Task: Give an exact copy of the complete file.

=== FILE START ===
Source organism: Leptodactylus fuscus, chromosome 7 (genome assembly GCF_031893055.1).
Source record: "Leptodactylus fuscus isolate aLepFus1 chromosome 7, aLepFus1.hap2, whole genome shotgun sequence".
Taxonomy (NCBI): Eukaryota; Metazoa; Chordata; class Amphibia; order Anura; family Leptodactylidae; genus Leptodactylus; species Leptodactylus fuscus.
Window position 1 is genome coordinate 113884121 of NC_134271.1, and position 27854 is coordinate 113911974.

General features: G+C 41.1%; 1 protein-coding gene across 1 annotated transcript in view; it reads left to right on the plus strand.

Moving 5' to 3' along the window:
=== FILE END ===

Source organism: Leptodactylus fuscus, chromosome 7 (genome assembly GCF_031893055.1).
Source record: "Leptodactylus fuscus isolate aLepFus1 chromosome 7, aLepFus1.hap2, whole genome shotgun sequence".
Taxonomy (NCBI): Eukaryota; Metazoa; Chordata; class Amphibia; order Anura; family Leptodactylidae; genus Leptodactylus; species Leptodactylus fuscus.
Window position 1 is genome coordinate 113884121 of NC_134271.1, and position 27854 is coordinate 113911974.

General features: G+C 41.1%; 1 protein-coding gene across 1 annotated transcript in view; it reads left to right on the plus strand.

Moving 5' to 3' along the window: